There are 229 dermatology-focused medical apps in the Apple, Android, Blackberry, Nokia Windows app stores, according to a study recently published in the Journal of the American Medical Association Dermatology. More than half of the apps are patient-facing (51 percent), with 41 percent targeted at health care providers and 8 percent aimed at both groups.
The authors excluded certain apps form their count, such as advertisements for products or practices, apps for cosmetics or entertainment, or claims to cure skin diseases. The latter category evokes two apps that were removed by the FDA a few years ago, which claimed to cure acne using colored lights. Researchers didn't download or evaluate the apps; they merely drew data from the public descriptions in the app store.
Just over half of the dermatology apps were free of charge (51 percent) while paid apps ranged from 99 cents to $139.99. The high end was mostly medical textbook apps, however, and the median was $2.99.
The largest category of apps was reference apps, which included both medical textbooks and informational guides for the general public. These made up 27 percent of the apps found.
The next largest group, making up 18 percent, was self-surveillance or diagnosis apps, which allow users to take pictures of their moles or skin lesions, track them and, in some cases, analyze those pictures to give the user a risk assessment. These have been among some of the most controversial apps in not just dermatology, but medicine in general. Apps like this are a common talking point in discussions of mobile health regulation, including being mentioned in the Congressional Hearings on health app regulation as a potentially dangerous app.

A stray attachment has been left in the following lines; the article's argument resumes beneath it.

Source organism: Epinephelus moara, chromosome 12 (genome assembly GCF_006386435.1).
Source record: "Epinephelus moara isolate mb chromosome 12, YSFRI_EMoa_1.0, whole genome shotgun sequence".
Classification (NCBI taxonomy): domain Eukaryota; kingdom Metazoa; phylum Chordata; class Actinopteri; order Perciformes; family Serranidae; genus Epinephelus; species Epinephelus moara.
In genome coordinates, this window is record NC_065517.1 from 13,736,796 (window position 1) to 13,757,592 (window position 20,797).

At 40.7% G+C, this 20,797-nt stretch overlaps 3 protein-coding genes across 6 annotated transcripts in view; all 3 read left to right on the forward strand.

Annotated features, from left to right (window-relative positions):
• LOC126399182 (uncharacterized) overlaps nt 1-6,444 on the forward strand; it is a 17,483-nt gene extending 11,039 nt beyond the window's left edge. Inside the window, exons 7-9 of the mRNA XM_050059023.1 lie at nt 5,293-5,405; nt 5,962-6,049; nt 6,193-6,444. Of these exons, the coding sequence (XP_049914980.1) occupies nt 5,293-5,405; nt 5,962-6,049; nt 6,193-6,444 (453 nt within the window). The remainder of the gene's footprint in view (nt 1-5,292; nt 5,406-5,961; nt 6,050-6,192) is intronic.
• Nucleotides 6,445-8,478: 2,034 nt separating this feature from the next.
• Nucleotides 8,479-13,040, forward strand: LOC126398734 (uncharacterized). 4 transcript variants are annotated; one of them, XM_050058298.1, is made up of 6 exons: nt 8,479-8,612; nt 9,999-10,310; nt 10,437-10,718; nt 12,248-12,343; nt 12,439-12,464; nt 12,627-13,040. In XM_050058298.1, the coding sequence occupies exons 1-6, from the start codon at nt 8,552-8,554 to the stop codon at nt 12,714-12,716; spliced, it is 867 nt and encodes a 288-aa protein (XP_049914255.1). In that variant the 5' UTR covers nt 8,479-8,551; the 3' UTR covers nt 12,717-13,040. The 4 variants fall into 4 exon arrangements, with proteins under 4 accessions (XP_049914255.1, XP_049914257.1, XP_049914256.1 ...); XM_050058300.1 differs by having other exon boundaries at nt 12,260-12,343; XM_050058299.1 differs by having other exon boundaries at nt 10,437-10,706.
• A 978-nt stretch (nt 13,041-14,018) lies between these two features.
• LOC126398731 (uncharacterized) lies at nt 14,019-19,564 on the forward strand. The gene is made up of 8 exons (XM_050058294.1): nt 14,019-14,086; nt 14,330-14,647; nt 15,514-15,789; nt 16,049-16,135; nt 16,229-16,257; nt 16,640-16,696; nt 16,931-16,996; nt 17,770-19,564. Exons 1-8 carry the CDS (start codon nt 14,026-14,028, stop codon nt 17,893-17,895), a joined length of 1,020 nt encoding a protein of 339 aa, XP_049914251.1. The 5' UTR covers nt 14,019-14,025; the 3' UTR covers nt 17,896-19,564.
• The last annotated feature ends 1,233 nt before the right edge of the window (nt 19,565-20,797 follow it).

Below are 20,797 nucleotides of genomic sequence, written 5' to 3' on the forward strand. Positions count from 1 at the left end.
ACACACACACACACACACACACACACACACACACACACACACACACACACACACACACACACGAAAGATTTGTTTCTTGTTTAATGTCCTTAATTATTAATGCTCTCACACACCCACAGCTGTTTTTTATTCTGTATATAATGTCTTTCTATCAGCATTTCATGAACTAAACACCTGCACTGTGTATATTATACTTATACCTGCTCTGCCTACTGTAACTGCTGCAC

Nearly as many apps (17 percent) were characterized as disease guides -- apps that are focused on a particular disease like acne, rosacea, psoriasis, or eczema. Other categories included sunscreen recommendation apps (8 percent), educational aids (9 percent), dosing calculators for dermatology medications (5 percent), dermatology journal and conference apps (5 percent), and teledermatology apps (3 percent).
The study was notably completed and written before the FDA published its final guidance on mobile medical apps. Those guidelines place some dermatology apps, like skin lesion trackers, in the category of devices over which it will exercise its enforcement discretion, meaning they will choose not to regulate them. Apps that provide diagnosis, however, will likely require 510(k) clearance.